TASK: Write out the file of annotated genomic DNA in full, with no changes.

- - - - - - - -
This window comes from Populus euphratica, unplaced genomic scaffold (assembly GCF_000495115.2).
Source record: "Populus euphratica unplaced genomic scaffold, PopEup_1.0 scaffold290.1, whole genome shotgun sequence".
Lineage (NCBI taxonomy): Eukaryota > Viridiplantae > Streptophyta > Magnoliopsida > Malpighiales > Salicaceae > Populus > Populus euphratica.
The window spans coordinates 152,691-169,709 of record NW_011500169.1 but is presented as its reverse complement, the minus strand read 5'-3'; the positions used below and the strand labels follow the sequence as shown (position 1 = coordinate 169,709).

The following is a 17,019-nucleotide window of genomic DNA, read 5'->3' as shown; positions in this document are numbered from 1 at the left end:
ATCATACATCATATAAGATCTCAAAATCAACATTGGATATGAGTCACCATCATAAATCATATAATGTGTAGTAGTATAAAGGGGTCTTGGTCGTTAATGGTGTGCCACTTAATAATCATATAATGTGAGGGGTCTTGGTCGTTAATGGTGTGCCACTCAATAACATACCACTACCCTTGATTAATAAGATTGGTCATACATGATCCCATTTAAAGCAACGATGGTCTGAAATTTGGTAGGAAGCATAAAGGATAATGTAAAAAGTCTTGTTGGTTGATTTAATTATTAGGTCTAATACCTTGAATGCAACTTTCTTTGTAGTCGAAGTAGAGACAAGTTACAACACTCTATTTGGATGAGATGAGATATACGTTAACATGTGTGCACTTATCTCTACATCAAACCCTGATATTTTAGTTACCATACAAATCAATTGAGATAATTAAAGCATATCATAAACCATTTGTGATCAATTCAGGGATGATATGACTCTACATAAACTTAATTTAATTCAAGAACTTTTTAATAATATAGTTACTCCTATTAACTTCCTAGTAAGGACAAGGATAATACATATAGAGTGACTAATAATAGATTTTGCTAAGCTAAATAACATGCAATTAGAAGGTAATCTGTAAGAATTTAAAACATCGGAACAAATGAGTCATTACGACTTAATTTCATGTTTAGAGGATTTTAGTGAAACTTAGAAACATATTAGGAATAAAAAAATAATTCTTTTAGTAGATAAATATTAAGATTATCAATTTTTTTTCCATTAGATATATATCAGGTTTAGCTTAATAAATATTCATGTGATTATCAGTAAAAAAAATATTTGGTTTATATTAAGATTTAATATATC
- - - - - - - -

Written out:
This window comes from Populus euphratica, unplaced genomic scaffold (assembly GCF_000495115.2).
Source record: "Populus euphratica unplaced genomic scaffold, PopEup_1.0 scaffold290.1, whole genome shotgun sequence".
Lineage (NCBI taxonomy): Eukaryota > Viridiplantae > Streptophyta > Magnoliopsida > Malpighiales > Salicaceae > Populus > Populus euphratica.
The window spans coordinates 152,691-169,709 of record NW_011500169.1 but is presented as its reverse complement, the minus strand read 5'-3'; the positions used below and the strand labels follow the sequence as shown (position 1 = coordinate 169,709).

The following is a 17,019-nucleotide window of genomic DNA, read 5'->3' as shown; positions in this document are numbered from 1 at the left end:
ATCATACATCATATAAGATCTCAAAATCAACATTGGATATGAGTCACCATCATAAATCATATAATGTGTAGTAGTATAAAGGGGTCTTGGTCGTTAATGGTGTGCCACTTAATAATCATATAATGTGAGGGGTCTTGGTCGTTAATGGTGTGCCACTCAATAACATACCACTACCCTTGATTAATAAGATTGGTCATACATGATCCCATTTAAAGCAACGATGGTCTGAAATTTGGTAGGAAGCATAAAGGATAATGTAAAAAGTCTTGTTGGTTGATTTAATTATTAGGTCTAATACCTTGAATGCAACTTTCTTTGTAGTCGAAGTAGAGACAAGTTACAACACTCTATTTGGATGAGATGAGATATACGTTAACATGTGTGCACTTATCTCTACATCAAACCCTGATATTTTAGTTACCATACAAATCAATTGAGATAATTAAAGCATATCATAAACCATTTGTGATCAATTCAGGGATGATATGACTCTACATAAACTTAATTTAATTCAAGAACTTTTTAATAATATAGTTACTCCTATTAACTTCCTAGTAAGGACAAGGATAATACATATAGAGTGACTAATAATAGATTTTGCTAAGCTAAATAACATGCAATTAGAAGGTAATCTGTAAGAATTTAAAACATCGGAACAAATGAGTCATTACGACTTAATTTCATGTTTAGAGGATTTTAGTGAAACTTAGAAACATATTAGGAATAAAAAAATAATTCTTTTAGTAGATAAATATTAAGATTATCAATTTTTTTTCCATTAGATATATATCAGGTTTAGCTTAATAAATATTCATGTGATTATCAGTAAAAAAAATATTTGGTTTATATTAAGATTTAATATATC